Jan 11 2018
I Am Not the Unicorn the New York Times Was Looking For
There I was minding my own business, traveling in Laos with friends in late October, and I wake up one morning to a deluge of emails and Facebook messages. “This was made for you!” was the gist of those missives, along with a link to a New York Times job listing. Now, I would love nothing more than to work for the New York Times. But in reading the listing, I thought “This cannot possibly be real. It’s a come-on of some sort.”
Every year for the last several years, the Times has published a feature known as 52 Places. It’s a travel guide with suggestions of 52 places to visit across the globe. I always read it and dream, though the last two years, of course, I’ve done more than dream. One criticism I’ve had in those two years is that the annual feature is generally weak on destinations in Southeast Asia, and that’s too bad because more Americans should visit this part of the world.
Anyway — the job listing was a new position: Traveler-At-Large, for The New York Times (!), charged with visiting those 52 Places over 52 weeks. 52 weeks of worldwide travel. On someone else’s dime. For The New York Freaking Times. Holy zowie.
I spent the next couple of days in Laos and Thailand serving as tour guide for my friends, assuming I had at least a couple of weeks to get the application in (the original listing did not include a deadline). The same day they all left to return to the states, I flew to Jordan for my first visit to the Middle East.
That night, as I was leaving for Jordan, on a midnight flight, I checked the listing again and lo and behold it contained a deadline and the deadline was in TWO DAYS. Long story short, I finished the application for the job of a lifetime from a bedouin tent in the Jordanian desert of Wadi Rum, crossing my fingers that the wifi, in the middle of nowhere, would get it to its destination. The confirmation email arrived and I headed out for a four-hour camel ride in the orange sand. (Thanks to my parents, who were with me in Jordan, for reading and copy editing the application!)
Over the next couple of weeks, I read the stories the Times was doing on the reaction to its own job listing… “Why Send a Journalist on a 52-Week Trot Around the Globe?”… and “For the 52 Places Job, 9,000 Applicants (and an Avalanche of Unicorns)”. In the end there weren’t 9,000 applicants. There were 13,000. For one job.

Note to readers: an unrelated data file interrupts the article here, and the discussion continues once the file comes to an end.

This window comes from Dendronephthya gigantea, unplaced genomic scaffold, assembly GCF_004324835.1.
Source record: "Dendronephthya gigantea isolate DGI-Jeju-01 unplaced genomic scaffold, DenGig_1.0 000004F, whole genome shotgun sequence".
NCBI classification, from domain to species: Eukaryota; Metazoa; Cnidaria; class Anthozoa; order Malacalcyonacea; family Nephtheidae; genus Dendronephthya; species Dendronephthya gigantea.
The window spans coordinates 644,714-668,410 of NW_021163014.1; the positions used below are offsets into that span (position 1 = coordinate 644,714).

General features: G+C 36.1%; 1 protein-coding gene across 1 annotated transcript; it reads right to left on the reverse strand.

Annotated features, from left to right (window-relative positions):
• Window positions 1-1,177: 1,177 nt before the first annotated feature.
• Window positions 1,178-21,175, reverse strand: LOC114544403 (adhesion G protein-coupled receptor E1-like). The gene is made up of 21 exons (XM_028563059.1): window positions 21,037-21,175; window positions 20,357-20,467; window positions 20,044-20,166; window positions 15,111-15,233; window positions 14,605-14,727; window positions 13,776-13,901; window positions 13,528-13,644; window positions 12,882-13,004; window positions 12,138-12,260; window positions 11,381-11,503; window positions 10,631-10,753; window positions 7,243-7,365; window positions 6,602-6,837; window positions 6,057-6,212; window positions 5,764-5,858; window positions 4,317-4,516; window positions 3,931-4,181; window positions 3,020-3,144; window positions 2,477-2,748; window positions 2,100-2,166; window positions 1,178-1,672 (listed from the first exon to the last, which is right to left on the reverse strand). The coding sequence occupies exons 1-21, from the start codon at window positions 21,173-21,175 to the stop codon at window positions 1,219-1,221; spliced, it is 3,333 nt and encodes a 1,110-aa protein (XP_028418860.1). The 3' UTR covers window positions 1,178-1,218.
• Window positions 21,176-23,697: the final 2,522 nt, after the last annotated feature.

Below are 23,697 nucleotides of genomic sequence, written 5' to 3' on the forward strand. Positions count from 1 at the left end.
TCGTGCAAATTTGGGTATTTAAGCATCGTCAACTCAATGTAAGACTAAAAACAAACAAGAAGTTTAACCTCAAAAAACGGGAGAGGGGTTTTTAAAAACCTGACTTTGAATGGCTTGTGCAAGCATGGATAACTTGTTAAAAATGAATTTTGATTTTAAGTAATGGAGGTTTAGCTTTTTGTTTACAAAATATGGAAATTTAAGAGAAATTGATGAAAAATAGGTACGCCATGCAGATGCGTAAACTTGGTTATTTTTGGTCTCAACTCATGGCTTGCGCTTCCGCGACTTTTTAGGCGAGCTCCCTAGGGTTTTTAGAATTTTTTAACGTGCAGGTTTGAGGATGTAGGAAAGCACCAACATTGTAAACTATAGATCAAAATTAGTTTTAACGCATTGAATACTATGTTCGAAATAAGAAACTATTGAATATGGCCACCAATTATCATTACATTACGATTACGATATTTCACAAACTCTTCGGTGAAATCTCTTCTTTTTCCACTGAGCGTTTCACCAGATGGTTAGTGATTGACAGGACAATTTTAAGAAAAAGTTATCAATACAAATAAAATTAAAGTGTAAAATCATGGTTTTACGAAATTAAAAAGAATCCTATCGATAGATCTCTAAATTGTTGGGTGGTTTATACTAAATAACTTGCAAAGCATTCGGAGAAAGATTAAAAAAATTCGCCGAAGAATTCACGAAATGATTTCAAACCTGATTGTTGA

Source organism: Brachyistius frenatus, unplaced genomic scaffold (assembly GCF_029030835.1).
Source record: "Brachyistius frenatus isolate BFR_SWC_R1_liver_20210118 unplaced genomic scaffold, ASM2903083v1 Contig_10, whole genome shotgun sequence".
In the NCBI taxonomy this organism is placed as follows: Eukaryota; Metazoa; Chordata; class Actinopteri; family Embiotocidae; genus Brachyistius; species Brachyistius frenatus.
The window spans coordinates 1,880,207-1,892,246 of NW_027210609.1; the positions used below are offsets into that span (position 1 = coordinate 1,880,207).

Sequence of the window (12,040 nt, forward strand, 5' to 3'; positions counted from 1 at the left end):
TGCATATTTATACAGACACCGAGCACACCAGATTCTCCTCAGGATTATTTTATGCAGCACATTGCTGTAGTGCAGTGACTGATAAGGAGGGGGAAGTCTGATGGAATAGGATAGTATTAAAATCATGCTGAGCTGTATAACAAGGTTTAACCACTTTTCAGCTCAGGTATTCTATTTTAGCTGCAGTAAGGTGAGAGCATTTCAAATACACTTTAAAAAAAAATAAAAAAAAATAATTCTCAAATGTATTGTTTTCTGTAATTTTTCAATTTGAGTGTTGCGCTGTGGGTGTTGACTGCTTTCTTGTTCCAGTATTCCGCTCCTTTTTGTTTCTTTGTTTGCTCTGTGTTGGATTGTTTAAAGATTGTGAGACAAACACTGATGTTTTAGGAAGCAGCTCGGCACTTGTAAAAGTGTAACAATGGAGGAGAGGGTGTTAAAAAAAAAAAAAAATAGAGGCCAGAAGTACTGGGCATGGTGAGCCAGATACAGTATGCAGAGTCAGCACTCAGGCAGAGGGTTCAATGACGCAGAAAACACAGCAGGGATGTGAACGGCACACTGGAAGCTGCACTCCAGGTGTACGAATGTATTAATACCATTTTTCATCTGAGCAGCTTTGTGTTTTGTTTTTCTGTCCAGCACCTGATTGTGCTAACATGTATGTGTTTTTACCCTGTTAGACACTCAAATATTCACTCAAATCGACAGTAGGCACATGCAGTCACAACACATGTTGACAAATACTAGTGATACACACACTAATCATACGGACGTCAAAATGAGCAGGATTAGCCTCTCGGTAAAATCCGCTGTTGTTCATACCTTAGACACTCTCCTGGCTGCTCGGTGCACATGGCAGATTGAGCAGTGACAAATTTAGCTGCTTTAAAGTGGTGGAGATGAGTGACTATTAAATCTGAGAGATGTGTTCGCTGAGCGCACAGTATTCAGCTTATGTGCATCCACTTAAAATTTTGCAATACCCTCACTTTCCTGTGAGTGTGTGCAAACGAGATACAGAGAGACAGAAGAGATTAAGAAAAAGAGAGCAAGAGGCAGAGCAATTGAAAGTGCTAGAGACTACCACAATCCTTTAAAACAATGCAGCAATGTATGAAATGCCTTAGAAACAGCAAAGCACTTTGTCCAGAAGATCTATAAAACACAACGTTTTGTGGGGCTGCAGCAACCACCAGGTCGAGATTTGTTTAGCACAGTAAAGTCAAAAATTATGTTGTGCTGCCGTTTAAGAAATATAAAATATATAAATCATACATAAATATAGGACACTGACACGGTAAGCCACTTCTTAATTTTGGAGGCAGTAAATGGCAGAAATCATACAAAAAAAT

Apparently people were creating memes, sending stuffed unicorns to the Times building in New York (the travel editor had mentioned earlier that they were looking for “a unicorn”), and doing all manner of creative stunts to stand out in that avalanche.
I don’t even know how to create a meme. I should probably find a class and learn how.
But in late November, the weekend before Thanksgiving, I awoke to an email from the Times, asking me to produce two videos in the next round of the application process. “We are asking a subset of candidates to create additional content that will allow us to further assess your skills.” They wanted: a 60-second video (shot vertically), telling them “who you are, where you live, what you do and why you want to travel the world” AND “Make an Instagram Story as you give us a guided tour. Show us something (anything!) that you think is interesting that showcases your unique sensibility. It can be where you live or a place you are visiting. Download the full vertical story and submit it to us. (60 seconds).”
My first reaction was: uh oh. Video killed the radio star. Then… what’s an Instagram Story? I spent the next 48 hours figuring out vertical video, buying my first-ever selfie stick, feeling like I was 89 years old for not knowing what Instagram Stories were (especially since I’m… on Instagram), and generally berating myself for not keeping up with the times… not to mention The Times.
I spent several hours going around Bangkok to three different markets for the “show us something” video – I thought it was pretty fun… I ended at a night market, saying I was ready for a beer. (My Dad told me later that I shouldn’t have talked about wanting a beer. Hmm.) For the “tell us who you are” video, I’d planned to do those 60 seconds from a tuk tuk, but a monsoon downpour rained on that parade and I ended up just talking to the camera in my apartment. Which felt strange. But I got them both done, which was no small feat. Maybe that tells me I wasn’t right for the job anyway, if it takes that much effort to do a couple of simple videos. But I’m a fast learner and I know I could’ve figured it all out for the job itself.
When I didn’t hear back in December, I knew I wasn’t the chosen unicorn. As most everyone knows… this isn’t the first time I’ve been turned down for a dream job. Last time I got a book deal out of the failure, so let’s see what I can make of this one. And I remind myself, constantly, that I spent 20+ years in a dream job. That’s not something a lot of people can say. I am most fortunate and have exactly nothing to complain or be sad about. And I’m infinitely glad I went through this process. Despite my status as a video dotard, it was a delightful challenge to put it all together, and it’s good for me to be aware of some of the skills I’m lacking as I seek other employment. Time for a few classes. Meantime, the adventure abroad continues… and I’m genuinely excited for the true unicorn to head off on the 52 Places journey. She’s going to have a most incredible year and I can’t wait to read her columns (and see her vertical videos?!).
So now it’s back to the job hunt… with maybe some travels in between. I want to return to Seoul, and am looking at another trip to India – Kolkata this time, I think.
At least I can now take this uncomfortable horn off my forehead.